There are only 21 days left in 2015.  Then we launch into the new year.  It is a year full of promise and of change, just like every year before it.  Our lives will change over those 366 days (2016 is a leap year).  In some ways, those changes will be for the good.  In some ways, those changes will hurt or frustrate us.  Many of us can look forward to new careers, new partners, new cities and new homes.  The only thing we know for certain is that we will face change.

The questions that each of us must answer for ourselves is who is going to determine what changes will happen in our lives and who is going to determine how those changes affect us.  Will you let others decide which changes are going to happen to you?  Or, instead, are you going to take charge of your own live and make those changes you want to happen?  A powerful way to take charge of your life in 2016 is to start strong with positive and healthy New Year Resolutions.  Even better would be to start your resolutions today!

According to a University of Scranton Journal of Clinical Psychology study, only 8% of people are successful in their resolutions.  In fact, 25% of people drop their resolution within the first week of the year. A third of people don’t make it to the end of January.  The most common resolutions involve self-improvement/education (47%), weight related (38%), money related (34%) and then relationship related (31%).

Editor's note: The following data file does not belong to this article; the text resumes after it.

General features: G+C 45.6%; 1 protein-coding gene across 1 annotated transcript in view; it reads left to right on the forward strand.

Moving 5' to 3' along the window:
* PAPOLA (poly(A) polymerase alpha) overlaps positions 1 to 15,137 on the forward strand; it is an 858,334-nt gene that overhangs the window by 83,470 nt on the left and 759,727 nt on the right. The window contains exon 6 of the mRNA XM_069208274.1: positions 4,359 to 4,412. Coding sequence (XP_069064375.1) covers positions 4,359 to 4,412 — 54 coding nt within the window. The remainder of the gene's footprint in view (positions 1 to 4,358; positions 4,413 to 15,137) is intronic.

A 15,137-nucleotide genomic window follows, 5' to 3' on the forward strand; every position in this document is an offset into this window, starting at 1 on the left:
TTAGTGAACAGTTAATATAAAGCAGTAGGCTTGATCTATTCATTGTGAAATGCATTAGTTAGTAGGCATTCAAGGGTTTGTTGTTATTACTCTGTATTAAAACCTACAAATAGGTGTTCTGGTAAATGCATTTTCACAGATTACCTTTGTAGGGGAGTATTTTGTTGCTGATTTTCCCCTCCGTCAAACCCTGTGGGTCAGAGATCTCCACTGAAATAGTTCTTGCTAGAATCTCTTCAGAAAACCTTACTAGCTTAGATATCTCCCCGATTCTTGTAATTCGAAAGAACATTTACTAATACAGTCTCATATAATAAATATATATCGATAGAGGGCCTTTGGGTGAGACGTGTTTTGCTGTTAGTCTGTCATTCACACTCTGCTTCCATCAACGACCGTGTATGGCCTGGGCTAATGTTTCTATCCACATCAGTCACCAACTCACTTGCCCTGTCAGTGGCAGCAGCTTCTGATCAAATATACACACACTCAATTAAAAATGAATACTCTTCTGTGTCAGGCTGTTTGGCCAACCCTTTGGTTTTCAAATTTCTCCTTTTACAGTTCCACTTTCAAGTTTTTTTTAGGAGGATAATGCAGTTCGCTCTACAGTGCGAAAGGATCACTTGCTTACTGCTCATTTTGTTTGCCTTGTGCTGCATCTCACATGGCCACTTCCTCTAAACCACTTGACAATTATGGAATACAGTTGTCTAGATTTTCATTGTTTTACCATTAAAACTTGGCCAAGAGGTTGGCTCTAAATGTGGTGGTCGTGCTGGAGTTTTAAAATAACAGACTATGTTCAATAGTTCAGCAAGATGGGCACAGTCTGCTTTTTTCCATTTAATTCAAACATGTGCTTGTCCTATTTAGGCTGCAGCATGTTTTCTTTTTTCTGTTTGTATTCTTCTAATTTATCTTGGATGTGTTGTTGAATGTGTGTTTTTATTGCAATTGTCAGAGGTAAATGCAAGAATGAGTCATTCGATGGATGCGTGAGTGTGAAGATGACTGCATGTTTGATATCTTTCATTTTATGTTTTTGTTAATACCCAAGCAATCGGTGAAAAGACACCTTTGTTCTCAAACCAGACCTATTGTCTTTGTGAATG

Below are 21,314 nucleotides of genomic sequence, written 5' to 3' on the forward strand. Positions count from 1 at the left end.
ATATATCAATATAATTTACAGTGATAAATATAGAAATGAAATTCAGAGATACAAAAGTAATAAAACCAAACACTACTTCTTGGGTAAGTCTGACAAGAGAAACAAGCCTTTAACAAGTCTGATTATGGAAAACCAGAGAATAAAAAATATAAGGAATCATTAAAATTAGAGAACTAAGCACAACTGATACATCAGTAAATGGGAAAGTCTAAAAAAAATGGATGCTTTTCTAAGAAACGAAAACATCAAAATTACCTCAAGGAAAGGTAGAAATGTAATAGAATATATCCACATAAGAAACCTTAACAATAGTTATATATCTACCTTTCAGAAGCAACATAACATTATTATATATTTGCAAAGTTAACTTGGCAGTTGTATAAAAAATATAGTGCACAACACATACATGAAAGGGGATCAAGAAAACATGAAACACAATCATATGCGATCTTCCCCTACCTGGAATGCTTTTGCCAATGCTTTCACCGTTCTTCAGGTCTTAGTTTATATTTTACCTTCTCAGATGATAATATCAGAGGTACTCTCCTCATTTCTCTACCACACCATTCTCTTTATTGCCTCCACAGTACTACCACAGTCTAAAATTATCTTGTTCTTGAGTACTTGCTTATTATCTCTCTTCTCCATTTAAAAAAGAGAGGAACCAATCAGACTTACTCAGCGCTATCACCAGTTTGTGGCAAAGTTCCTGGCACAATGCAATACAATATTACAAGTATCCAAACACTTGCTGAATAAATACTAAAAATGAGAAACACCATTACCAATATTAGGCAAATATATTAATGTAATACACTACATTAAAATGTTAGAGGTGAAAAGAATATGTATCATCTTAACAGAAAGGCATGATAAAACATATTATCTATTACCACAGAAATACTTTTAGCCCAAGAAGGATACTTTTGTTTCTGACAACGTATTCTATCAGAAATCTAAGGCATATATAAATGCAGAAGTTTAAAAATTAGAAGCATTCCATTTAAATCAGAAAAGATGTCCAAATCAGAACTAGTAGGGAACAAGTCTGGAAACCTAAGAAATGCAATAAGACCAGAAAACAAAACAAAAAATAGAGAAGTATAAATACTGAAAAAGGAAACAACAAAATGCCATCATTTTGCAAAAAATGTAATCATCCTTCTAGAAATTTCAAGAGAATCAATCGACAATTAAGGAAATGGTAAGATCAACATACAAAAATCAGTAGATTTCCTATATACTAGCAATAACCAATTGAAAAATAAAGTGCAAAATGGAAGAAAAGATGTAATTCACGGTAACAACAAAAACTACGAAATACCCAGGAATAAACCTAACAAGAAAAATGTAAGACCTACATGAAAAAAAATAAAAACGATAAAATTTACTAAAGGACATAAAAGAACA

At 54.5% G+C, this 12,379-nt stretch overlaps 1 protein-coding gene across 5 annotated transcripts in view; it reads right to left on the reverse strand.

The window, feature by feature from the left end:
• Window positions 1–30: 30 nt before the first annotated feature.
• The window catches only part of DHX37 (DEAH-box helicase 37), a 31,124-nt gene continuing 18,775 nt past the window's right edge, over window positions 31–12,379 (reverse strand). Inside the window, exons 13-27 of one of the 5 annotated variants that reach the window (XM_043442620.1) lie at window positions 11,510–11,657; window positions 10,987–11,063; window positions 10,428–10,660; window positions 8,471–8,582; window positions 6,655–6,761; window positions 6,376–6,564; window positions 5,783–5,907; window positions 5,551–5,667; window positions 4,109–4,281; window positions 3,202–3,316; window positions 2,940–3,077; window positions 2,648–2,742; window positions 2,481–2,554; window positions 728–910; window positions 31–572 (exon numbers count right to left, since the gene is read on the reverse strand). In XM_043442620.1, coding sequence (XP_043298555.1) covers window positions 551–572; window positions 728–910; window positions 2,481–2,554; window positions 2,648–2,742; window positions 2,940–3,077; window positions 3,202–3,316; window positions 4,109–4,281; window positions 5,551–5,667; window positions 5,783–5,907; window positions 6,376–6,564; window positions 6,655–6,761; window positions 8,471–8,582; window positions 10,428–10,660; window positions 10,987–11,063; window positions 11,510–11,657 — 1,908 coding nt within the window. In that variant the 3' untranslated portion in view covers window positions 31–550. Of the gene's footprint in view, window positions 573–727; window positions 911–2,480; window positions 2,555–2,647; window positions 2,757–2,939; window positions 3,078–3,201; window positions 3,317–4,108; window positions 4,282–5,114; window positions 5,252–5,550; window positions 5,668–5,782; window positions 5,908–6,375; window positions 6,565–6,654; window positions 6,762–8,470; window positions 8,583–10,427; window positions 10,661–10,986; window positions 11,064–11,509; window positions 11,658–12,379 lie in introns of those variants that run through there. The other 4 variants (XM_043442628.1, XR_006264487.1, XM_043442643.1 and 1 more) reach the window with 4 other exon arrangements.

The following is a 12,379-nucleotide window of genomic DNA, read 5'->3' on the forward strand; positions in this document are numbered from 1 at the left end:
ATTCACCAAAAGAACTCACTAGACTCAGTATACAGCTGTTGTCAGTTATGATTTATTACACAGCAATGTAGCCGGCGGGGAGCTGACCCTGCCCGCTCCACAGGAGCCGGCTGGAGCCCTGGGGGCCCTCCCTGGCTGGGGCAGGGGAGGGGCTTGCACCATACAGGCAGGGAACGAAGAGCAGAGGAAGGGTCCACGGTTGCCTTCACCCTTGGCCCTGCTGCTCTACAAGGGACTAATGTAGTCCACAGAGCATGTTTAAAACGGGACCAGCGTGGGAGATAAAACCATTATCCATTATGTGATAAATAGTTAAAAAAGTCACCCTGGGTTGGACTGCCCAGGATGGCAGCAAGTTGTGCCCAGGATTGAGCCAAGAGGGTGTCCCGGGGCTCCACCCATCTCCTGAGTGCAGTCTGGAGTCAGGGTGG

With so few people actually keeping their resolutions, why do I suggest that people start the year with good/strong resolutions?  Because you can make resolutions that work and because even if you don’t completely fulfill your resolution, you can make forward progress toward your goal.  Something powerful to keep in mind in creating resolutions is to focus on small, incremental and continuous positive changes.  Your changes should be small enough that they are accomplishable for you but built in a way that they will accumulate to significant changes over time.

Here are a few tips on how to keep resolutions:

1.) Write it down – be specific.  What is it that you want to accomplish and when?

2.) Make a plan – Determine whats actions you plan to take to get the results.  For example, while your resolution may be to lose 50 pounds, create a plan to count/cut back on calories, make healthier food choices and exercise.  The most specific you are with your action steps, the more likely you will be able to keep them.

3.) Have you actions build over time – while you may have a resolution to go to the gym for 90 minutes five days a week, it isn’t likely that you are going to do right away.  Build that into your plan.  Perhaps start with 30 minutes three times a week with a plan to build to 45 minutes four times a week in February.  For many people, this start small but building action plan will get them started and keep them going.  The risk is that you may never build up to your original resolution but even settling for 45 minutes for days a week is much better than zero minutes seven days a week!

What are your resolutions?  What change are you committed to making in your life?